“Epstein clearly used the Virgin Islands and his residence in the U.S. Virgin Islands at Little Saint James as a way to be able to conceal and to be able to expand his activity here,” Ms. George said.

    The suit in the Virgin Islands, which was filed against Mr. Epstein’s estate, underscores the legal complications of reckoning with such wide-reaching crimes as those Mr. Epstein is said to have committed. Ms. George’s suit is the first filed against the estate by a government entity, but it joins a field of similar claims filed by more than a dozen women.

    It remains unclear how Mr. Epstein’s assets, which are valued at about $500 million, could be allocated.

    “We don’t have a long history of figuring out what to do in cases of human trafficking,” said Bridgette Carr, the director of the Human Trafficking Clinic at the University of Michigan Law School, who consulted with Ms. George’s team on the case. “I think this litigation and the courts are just trying to come up with the best, imperfect solution.”

    Mr. Epstein’s executor, Darren K. Indyke, could not immediately be reached for comment.

    The suit seeks the forfeiture of Little Saint James and Mr. Epstein’s second private island, Great Saint James, as well as the dissolution of numerous shell companies he established in the territory that officials have said acted as fronts for his sex trafficking enterprise.

    As part of its policies, the government of the Virgin Islands could take any assets recovered from Mr. Epstein’s estate and consider disbursing them to women and girls who were victimized by him in the region, Ms. George said.

    Ms. George said she believed the case could chip away at the region’s reputation as a notorious haven for the rich and powerful.

    “We will not remain complacent, and we will enforce our laws whatever way we can,” Ms. George said. “It doesn’t matter the social status of the person. It’s that the laws apply equally.”

    The court documents said that Mr. Epstein operated with impunity for years at Little Saint James and Great Saint James, which he obtained through a straw purchaser in 2016.

    As recently as July 2018, Mr. Epstein refused to permit an investigator from the Virgin Island’s Department of Justice to enter Little Saint James, claiming the island’s dock was his “front door,” according to the lawsuit. The investigator was doing routine monitoring of Mr. Epstein because he was a registered sex offender.

    Mr. Epstein’s victims included aspiring models from South America, according to court documents.

    Mr. Epstein used a ring of associates to rotate the women and girls in and out of sexual servitude, using fraudulent modeling visas to transport them across state lines and international borders, the lawsuit said. He tracked their availability and proximity using the database, court documents said.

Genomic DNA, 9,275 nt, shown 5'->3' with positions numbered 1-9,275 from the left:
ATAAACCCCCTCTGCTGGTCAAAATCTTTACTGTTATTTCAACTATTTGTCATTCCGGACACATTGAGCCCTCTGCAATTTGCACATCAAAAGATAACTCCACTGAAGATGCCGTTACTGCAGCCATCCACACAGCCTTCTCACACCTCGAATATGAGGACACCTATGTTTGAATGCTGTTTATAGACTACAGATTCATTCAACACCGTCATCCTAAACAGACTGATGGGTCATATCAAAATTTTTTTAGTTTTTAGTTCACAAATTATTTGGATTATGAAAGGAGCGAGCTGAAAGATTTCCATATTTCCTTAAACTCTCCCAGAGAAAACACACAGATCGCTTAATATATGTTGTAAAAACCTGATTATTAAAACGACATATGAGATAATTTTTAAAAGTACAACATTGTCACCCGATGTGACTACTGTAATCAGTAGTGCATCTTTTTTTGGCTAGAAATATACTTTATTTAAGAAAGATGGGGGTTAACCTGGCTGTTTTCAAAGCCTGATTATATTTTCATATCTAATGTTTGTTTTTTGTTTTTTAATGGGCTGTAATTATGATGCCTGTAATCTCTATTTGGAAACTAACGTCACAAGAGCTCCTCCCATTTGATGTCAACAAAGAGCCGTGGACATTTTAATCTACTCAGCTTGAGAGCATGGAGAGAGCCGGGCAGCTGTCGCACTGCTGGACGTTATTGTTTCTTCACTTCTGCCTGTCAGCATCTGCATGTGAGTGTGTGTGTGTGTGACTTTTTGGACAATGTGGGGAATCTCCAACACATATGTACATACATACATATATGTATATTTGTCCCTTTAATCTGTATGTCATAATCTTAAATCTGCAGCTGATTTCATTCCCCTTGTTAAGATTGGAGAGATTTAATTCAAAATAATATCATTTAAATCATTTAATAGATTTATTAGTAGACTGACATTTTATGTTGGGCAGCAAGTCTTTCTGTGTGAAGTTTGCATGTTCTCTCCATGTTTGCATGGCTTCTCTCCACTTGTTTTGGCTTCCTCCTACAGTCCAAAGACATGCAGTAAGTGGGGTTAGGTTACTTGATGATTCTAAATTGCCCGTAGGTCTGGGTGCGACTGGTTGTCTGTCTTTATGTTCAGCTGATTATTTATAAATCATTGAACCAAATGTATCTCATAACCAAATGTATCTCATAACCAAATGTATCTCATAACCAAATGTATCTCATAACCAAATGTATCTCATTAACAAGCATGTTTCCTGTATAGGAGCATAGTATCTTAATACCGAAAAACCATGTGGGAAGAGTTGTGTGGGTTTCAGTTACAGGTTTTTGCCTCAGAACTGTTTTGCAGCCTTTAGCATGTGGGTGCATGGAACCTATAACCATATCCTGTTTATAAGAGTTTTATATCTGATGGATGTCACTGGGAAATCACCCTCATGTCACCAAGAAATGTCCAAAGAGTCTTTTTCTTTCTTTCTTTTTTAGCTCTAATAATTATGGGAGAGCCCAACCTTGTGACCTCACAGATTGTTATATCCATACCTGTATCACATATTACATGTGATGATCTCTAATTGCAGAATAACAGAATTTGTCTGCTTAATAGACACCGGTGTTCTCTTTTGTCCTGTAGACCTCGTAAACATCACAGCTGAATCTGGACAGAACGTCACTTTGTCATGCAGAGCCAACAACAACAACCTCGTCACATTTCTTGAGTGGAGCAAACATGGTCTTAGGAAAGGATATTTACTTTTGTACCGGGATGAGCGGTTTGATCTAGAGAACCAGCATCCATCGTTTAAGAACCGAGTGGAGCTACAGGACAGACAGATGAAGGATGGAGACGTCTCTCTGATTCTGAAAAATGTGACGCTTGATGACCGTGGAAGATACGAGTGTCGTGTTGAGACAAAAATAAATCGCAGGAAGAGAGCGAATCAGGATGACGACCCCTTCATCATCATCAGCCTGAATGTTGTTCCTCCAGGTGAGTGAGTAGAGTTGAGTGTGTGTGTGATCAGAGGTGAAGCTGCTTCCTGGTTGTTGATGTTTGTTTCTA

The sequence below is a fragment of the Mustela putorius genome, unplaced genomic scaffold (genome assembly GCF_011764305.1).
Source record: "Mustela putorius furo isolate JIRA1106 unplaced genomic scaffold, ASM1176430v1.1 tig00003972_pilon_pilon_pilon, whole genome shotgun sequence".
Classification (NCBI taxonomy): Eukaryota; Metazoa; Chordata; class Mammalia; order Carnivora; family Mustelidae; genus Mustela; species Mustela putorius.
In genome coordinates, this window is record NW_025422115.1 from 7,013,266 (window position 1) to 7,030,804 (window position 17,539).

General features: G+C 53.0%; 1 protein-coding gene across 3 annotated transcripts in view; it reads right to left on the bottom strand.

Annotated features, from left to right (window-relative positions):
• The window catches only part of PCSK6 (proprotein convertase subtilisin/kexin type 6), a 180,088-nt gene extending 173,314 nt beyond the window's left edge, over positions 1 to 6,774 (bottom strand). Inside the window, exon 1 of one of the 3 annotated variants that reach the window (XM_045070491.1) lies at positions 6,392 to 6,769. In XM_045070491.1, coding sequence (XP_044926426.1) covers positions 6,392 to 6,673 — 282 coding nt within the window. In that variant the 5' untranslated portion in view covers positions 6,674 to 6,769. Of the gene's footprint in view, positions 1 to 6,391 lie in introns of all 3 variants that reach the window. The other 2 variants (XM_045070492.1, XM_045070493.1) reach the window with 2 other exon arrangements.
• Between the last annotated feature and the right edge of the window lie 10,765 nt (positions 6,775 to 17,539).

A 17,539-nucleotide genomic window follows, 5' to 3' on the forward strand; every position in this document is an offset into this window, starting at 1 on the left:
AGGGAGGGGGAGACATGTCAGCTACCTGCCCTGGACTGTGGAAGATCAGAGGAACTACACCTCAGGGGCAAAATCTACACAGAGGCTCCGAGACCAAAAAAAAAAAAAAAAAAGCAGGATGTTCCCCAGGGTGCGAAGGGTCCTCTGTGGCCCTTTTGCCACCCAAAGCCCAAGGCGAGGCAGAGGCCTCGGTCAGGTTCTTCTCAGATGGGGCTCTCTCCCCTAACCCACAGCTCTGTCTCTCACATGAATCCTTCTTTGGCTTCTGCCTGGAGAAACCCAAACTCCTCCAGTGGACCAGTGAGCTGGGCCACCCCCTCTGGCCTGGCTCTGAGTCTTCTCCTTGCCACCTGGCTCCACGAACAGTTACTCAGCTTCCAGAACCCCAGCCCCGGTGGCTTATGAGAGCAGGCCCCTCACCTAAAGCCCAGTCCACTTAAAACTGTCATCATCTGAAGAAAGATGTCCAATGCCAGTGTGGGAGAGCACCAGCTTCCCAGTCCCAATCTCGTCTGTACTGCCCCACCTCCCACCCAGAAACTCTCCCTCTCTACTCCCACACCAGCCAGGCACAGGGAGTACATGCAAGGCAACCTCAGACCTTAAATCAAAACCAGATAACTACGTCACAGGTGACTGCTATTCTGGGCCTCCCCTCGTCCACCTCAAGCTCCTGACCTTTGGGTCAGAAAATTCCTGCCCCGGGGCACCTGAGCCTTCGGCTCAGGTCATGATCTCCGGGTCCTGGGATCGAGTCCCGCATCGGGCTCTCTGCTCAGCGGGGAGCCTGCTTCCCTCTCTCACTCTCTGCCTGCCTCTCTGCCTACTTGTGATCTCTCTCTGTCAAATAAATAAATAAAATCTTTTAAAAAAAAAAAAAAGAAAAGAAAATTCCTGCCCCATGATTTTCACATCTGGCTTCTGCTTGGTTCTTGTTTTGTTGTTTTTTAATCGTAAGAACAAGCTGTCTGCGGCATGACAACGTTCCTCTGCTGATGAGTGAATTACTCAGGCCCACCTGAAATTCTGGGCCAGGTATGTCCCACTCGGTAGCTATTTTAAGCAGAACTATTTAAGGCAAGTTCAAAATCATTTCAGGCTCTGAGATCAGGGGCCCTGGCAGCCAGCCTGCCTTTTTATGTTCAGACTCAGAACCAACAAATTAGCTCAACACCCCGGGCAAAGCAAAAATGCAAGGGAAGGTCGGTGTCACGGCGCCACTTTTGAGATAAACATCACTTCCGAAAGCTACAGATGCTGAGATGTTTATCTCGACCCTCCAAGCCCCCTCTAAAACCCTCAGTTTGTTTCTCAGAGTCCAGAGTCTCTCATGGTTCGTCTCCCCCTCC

Prosecutors in New York have said their investigation has continued and anyone who helped Mr. Epstein could face criminal charges.

    In one instance, according to the lawsuit, one young girl attempted to swim off Mr. Epstein’s island and escape after she was forced to engage in sex acts with one of his co-conspirators. The girl was found, and held hostage on Mr. Epstein’s island after he confiscated her passport.

    In addition, the lawsuit said, Mr. Epstein embarked on several illegal construction projects at Great Saint James, which caused damage to native coral and wildlife.

    The more than a dozen women who have filed lawsuits against Mr. Epstein’s estate in New York City since his death have accused him of exploiting and sexually abusing them when they were young women and girls, according to court documents. Many are seeking financial compensation.

    The lawsuit in the Virgin Islands appears to be the first filed against the estate in that jurisdiction. Mr. Epstein maintained his legal permanent residence — and his estate — there. He hastily filed his will in a Virgin Islands court just days before he killed himself.

    Ms. George’s lawsuit also seeks to head off an effort by Mr. Epstein’s executor, Mr. Indyke, to turn Mr. Epstein’s vast wealth into a victim’s compensatory fund. Mr. Indyke’s proposal, which is currently being litigated in a separate Virgin Islands case, imposes confidentiality on any claimants, Ms. George said.

    “The estate continues to engage in a course of conduct aimed at concealing the criminal activities of the Epstein enterprise,” the lawsuit said.

    In a statement when that fund was first announced, Mr. Indyke said it would give victims “the opportunity to obtain appropriate compensation and to be heard and treated with compassion, dignity and respect.”
    There is more stupidity than hydrogen in the universe, and it has a longer shelf life.”

    ― Frank Zappa